2. The first thing my friend’s kids do on Christmas morning is get up and run to the nativity to see Jesus. They’ve been waiting a month for him to show up in the cradle and then he’s finally there. Then I think they do gifts or something, but I’m not sure.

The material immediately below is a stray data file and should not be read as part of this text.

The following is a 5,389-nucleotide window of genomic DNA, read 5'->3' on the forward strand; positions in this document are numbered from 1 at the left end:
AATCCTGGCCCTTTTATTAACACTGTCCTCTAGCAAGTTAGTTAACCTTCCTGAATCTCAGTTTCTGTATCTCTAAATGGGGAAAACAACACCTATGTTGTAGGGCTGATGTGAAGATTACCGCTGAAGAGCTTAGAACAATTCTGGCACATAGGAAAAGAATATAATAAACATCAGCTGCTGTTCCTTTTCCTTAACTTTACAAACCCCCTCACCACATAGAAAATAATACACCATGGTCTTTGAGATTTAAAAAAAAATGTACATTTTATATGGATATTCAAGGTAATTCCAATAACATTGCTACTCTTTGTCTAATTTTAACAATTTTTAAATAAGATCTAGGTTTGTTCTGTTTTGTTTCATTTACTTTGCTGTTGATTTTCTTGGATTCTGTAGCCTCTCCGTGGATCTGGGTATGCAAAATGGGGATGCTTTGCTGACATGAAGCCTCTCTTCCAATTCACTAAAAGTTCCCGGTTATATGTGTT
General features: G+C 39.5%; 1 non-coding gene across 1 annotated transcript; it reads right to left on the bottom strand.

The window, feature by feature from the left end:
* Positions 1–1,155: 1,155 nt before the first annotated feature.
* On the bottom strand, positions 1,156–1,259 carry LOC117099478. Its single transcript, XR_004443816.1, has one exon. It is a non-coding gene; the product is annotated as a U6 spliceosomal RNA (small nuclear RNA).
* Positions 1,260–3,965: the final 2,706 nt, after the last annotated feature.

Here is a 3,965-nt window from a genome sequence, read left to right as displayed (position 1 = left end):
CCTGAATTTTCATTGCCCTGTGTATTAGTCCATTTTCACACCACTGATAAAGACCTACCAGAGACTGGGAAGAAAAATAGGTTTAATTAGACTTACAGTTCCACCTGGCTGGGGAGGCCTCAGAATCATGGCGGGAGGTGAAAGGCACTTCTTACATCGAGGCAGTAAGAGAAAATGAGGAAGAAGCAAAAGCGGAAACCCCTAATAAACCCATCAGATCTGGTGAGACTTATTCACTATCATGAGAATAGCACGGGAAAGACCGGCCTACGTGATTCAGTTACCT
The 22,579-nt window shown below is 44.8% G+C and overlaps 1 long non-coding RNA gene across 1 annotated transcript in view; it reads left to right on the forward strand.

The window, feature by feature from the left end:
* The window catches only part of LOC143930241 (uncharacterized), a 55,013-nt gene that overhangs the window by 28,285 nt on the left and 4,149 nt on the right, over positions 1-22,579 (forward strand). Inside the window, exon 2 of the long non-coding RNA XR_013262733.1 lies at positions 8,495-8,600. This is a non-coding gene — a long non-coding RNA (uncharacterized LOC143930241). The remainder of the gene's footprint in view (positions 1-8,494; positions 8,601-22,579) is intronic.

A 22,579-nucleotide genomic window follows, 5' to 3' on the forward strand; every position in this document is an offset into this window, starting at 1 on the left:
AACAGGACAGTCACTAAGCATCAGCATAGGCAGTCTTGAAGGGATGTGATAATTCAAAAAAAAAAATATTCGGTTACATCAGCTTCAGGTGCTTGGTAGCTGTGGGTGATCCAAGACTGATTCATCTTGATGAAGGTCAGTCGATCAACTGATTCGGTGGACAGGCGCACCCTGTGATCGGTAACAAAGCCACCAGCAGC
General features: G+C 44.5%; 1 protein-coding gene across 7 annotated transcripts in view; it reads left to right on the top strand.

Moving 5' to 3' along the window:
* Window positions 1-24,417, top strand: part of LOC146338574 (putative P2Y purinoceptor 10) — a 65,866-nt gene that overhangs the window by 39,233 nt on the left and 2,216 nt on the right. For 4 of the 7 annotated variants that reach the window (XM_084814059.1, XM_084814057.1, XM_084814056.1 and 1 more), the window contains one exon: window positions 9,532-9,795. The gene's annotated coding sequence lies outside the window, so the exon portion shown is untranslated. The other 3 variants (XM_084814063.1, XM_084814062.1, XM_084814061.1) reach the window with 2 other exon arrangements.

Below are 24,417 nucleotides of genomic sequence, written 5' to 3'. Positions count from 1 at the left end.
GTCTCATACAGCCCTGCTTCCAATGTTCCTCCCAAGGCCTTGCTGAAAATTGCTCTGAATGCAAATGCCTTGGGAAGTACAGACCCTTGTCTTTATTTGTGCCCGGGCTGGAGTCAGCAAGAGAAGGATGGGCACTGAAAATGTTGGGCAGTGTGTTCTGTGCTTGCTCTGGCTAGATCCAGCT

3. We like the VeggieTales song that says “I can love because God loved me, I can give because He gave..” We point out that Christmas is about giving, and we give not because it makes us happy, but because God gave to us. It’s not even about telling someone in particular we love them, it’s simply treating others as God would. He gives gifts so why shouldn’t we? This can mean a present, but also our time, food, etc. We gave food to a girl who literally had a small box of food supposed to last for a month, and gave some gas money so they wouldn’t have to worry about her husband not being able to make it into work. With one son and another surprise on the way, we met a real need by giving, and then some. We filled shoeboxes for OCC, and we give to the Salvation Army. We gave a server a really nice tip and gave some $25 gift cards to people in the aisle with diapers. Our kids see this, and we discuss it. Teaching that it’s about giving doesn’t make them not want gifts, but it’s what led our son to spend over an hour trying to find the perfect gift for his sister, and it led her to saying, “Andrew would love Legos. I really need to get him Legos because he would love them.” They know what they want, but they’re still spending time focusing on giving to others with the other in mind. Andrew even mentioned wanting to start a charity to give to those who are in need and tell them God loves them. Pretty proud of my 6 yr old!